ST. PAUL -- Minnesota prisons punished trouble-making inmates with solitary confinement a record 8,281 times last year, according to state Department of Corrections data. And that was before the agency officially reversed course on a policy meant to stem such punishment.
Earlier this summer — just a week after lawmakers passed the state’s first law governing the use of solitary confinement — corrections officials significantly increased how much time inmates can spend in “the hole,” from a maximum of 90 days to 360 days.
The DOC had limited solitary sentences to 90 days in 2016 after its use of the punishment came under scrutiny. The previous maximum was two years.
DOC Commissioner Paul Schnell said the most recent change was made in response to safety concerns from corrections officers. After two of their colleagues died in the line of duty last year, staff called for stricter penalties for inmates who assault corrections officers.
“There are people in our staff who don’t feel that we did enough,” Schnell said, referring to the department’s response to a surge in staff assaults and the deaths of corrections officers Joe Gomm and Joe Parise. “There were (inmates) who … could engage in an assault on a staff person and say, ‘I could do 90 days standing on my head.’ ”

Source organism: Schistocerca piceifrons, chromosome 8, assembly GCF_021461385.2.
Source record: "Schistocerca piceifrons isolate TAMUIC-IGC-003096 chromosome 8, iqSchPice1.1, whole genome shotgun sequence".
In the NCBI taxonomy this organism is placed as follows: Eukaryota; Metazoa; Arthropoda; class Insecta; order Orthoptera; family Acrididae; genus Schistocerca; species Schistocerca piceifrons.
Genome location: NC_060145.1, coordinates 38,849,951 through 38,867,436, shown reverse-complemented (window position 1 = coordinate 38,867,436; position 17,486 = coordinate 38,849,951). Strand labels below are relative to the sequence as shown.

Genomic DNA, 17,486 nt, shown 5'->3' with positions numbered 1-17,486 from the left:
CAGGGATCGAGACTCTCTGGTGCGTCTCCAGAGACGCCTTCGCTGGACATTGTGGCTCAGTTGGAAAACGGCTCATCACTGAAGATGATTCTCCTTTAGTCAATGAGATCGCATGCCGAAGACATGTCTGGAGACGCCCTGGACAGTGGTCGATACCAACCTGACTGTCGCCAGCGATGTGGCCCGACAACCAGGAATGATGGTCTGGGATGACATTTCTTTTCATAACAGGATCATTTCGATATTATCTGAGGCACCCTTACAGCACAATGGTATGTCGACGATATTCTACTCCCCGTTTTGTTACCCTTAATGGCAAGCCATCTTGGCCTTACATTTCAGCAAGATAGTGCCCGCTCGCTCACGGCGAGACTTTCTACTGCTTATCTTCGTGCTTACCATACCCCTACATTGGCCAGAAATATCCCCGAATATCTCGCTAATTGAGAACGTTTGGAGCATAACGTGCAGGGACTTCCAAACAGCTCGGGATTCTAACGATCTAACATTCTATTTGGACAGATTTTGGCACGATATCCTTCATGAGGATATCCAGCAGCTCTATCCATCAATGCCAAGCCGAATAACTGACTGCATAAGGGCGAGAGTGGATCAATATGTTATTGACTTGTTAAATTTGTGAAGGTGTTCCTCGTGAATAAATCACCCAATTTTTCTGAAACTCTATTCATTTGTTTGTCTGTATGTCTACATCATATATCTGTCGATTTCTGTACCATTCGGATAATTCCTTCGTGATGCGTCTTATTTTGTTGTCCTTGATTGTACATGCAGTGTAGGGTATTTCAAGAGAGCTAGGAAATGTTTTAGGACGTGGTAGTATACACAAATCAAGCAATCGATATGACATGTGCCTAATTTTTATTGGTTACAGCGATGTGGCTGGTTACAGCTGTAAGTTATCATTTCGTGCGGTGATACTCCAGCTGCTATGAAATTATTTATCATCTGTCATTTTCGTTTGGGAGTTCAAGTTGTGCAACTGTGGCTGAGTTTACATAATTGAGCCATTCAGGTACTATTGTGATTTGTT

Critics charge that the new hike in solitary sentences is at odds with progressive reforms made by the Legislature. The new state law mandates reviews of lengthy solitary stays and establishes safeguards for mentally ill inmates.
“Even when (solitary sentences were capped) at 90 days, we thought that was too long,” said Ben Feist, chief program officer for the ACLU of Minnesota. “Moving up to the potential of 360 days as a sentence … is certainly troubling and it seems inconsistent with the goals of the new law.”
The new segregation model
Every year, thousands of Minnesota inmates are segregated for days, weeks or even months for offenses that range from disorderly conduct to homicide. Twenty-nine percent of the solitary sentences issued last year were for disorderly conduct.